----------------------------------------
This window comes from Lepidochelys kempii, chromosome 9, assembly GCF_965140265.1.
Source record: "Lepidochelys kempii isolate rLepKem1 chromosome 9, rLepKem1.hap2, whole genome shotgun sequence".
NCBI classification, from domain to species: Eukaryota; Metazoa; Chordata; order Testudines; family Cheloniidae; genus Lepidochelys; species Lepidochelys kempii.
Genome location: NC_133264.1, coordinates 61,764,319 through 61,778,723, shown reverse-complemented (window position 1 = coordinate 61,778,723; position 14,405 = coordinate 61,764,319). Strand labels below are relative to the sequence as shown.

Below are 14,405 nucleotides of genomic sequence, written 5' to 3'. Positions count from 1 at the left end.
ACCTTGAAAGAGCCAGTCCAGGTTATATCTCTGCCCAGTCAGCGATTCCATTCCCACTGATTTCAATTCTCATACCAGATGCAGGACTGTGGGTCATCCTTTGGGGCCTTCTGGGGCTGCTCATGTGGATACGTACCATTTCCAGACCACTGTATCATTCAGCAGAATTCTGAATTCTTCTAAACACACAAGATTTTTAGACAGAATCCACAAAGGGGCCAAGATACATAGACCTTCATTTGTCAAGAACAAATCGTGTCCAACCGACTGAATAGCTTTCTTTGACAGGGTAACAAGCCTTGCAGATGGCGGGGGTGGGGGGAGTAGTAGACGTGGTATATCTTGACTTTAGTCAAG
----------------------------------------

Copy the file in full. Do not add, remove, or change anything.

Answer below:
This window comes from Lepidochelys kempii, chromosome 9, assembly GCF_965140265.1.
Source record: "Lepidochelys kempii isolate rLepKem1 chromosome 9, rLepKem1.hap2, whole genome shotgun sequence".
NCBI classification, from domain to species: Eukaryota; Metazoa; Chordata; order Testudines; family Cheloniidae; genus Lepidochelys; species Lepidochelys kempii.
Genome location: NC_133264.1, coordinates 61,764,319 through 61,778,723, shown reverse-complemented (window position 1 = coordinate 61,778,723; position 14,405 = coordinate 61,764,319). Strand labels below are relative to the sequence as shown.

Below are 14,405 nucleotides of genomic sequence, written 5' to 3'. Positions count from 1 at the left end.
ACCTTGAAAGAGCCAGTCCAGGTTATATCTCTGCCCAGTCAGCGATTCCATTCCCACTGATTTCAATTCTCATACCAGATGCAGGACTGTGGGTCATCCTTTGGGGCCTTCTGGGGCTGCTCATGTGGATACGTACCATTTCCAGACCACTGTATCATTCAGCAGAATTCTGAATTCTTCTAAACACACAAGATTTTTAGACAGAATCCACAAAGGGGCCAAGATACATAGACCTTCATTTGTCAAGAACAAATCGTGTCCAACCGACTGAATAGCTTTCTTTGACAGGGTAACAAGCCTTGCAGATGGCGGGGGTGGGGGGAGTAGTAGACGTGGTATATCTTGACTTTAGTCAAG